Modern laundry trends have created a new breeding ground for germs, according to scientists and public health commentators*. Whilst a move away from the high-temperature washes and harsh detergents of our grandmothers’ era has proved kinder to fabrics, the environment and sensitive skin, research shows potentially harmful bacteria in our laundry is not being taken care of.
Dr Ackerley1 says: “Consumers believe that normal laundering produces ‘clean’ clothes but this does not necessarily translate to ‘hygienically’ clean. The trend towards reducing washing temperatures and water volumes and using gentler detergents has affected the efficacy of the laundering process for reducing bacteria on contaminated clothing. It’s time to re-evaluate the hygiene of our laundry.” Bacteria lurking inside washing machines can also be responsible for cross contamination: “Studies have shown that a build-up of bacteria in the interior of the washing machine transfers to the wash water of subsequent cycles – with as many as 1 million bacteria found in just 2tbsp of wash water. Low-temperature washing provides optimal conditions for germs to breed and multiply in favourite hideaways such as the detergent drawer and door seals,” explains Dr Ackerley.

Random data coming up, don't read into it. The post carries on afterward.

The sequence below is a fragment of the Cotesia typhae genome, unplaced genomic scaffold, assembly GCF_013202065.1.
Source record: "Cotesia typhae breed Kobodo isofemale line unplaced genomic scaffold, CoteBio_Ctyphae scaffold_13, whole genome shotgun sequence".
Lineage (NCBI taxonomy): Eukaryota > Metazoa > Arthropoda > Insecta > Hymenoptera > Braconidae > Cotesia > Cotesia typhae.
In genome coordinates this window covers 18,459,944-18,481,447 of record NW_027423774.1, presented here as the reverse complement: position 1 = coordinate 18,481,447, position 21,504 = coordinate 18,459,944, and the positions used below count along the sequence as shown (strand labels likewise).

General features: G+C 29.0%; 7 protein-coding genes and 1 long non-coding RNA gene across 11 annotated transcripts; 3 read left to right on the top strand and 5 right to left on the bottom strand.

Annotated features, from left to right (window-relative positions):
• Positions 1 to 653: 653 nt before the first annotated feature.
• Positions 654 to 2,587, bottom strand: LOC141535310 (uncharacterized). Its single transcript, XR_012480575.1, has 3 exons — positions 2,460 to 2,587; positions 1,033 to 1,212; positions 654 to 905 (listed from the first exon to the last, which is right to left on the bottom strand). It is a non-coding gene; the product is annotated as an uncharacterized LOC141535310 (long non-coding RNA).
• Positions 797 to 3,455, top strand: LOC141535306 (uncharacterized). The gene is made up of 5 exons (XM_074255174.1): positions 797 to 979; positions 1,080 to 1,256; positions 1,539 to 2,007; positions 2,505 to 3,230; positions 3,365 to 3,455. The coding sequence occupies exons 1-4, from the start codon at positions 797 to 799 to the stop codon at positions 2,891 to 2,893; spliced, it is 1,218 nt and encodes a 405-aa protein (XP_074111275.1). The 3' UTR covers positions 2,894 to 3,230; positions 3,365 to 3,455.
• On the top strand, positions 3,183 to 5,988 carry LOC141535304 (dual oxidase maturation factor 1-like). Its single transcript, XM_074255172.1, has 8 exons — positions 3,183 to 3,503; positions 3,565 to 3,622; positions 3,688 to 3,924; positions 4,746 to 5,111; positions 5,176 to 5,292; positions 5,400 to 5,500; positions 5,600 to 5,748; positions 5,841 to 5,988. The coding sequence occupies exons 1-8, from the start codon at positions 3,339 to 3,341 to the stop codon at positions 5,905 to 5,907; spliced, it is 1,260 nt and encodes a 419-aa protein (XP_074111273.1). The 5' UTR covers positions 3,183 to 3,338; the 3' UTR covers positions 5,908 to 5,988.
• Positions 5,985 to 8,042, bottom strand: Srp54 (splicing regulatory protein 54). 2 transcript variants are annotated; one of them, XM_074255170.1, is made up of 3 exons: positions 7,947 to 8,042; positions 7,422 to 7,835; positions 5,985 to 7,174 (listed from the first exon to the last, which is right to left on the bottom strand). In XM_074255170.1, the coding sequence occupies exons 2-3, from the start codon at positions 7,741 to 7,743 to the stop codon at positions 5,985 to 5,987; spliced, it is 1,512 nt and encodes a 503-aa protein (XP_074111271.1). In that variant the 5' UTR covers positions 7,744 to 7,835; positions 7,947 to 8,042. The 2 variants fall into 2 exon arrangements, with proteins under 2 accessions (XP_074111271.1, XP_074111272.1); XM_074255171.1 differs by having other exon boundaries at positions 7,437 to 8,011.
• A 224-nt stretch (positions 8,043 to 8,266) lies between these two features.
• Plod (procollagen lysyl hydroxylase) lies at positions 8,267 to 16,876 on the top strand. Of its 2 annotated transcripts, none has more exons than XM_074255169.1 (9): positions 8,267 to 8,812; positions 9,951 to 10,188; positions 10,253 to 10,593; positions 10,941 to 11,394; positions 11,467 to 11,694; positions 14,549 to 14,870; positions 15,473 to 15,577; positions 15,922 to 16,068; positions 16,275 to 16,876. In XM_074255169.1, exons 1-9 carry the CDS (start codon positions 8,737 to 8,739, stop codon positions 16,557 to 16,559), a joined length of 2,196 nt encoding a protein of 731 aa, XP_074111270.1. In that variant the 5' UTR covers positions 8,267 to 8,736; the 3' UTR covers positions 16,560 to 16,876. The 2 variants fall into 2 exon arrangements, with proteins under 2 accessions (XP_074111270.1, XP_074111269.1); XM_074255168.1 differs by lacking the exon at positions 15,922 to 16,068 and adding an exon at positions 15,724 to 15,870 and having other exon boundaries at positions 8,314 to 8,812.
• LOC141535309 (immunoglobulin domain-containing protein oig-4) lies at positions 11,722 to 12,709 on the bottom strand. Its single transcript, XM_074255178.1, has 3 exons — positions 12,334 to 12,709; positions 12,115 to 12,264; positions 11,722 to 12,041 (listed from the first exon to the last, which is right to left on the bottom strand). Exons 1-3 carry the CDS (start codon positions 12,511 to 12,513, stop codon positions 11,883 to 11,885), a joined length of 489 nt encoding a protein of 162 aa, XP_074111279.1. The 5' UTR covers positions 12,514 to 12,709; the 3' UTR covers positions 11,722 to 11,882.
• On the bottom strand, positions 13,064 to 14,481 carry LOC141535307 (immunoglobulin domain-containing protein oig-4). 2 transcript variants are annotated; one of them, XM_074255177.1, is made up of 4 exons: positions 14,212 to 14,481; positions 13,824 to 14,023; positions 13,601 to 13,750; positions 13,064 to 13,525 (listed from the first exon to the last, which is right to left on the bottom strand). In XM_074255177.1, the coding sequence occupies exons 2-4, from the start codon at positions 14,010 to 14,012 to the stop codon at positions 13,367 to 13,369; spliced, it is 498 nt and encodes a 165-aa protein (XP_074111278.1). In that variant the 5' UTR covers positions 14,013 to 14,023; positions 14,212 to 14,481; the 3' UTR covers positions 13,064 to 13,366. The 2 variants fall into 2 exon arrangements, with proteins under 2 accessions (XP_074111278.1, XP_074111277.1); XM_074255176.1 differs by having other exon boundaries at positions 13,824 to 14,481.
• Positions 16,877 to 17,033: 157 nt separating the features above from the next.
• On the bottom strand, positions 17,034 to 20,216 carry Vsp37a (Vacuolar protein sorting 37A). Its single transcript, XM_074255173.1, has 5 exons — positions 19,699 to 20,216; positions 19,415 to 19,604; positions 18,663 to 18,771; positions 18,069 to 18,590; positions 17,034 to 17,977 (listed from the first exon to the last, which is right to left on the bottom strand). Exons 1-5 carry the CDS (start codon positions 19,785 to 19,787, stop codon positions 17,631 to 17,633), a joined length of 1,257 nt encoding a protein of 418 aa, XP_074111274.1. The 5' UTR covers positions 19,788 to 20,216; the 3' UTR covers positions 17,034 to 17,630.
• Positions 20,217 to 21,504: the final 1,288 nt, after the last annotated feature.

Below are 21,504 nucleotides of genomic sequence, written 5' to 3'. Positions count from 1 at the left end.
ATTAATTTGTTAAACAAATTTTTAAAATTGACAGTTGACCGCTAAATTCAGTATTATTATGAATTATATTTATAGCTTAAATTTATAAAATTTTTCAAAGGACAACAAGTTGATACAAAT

How to break the Bad Laundry Cycle: Dr Ackerely’s tips:
The higher the temperature the better the germ kill. By doing at least one wash at 90°C once a month you will be giving your machine a spring clean and making sure it’s not a reservoir of infection.
When washing at lower temperatures, use a laundry disinfectant to help kill bacteria.
Wash underpants and socks in a separate wash from face flannels and tea towels, especially if you are using a low-temperature wash.
Don’t shut your machine door immediately after a wash. By letting it air, you help to reduce the growth of bacteria inside.
1 Dr Lisa Ackerley is a Chartered Environmental Health Practitioner and co-founder of Hygiene Audit Systems. She is also Visiting Professor of Environmental Health at the University of Salford and last year became Professorial Fellow at the Royal Society of Public Health. Her website www.thehygienedoctor.co.uk contains hygiene advice, articles and a personal blog.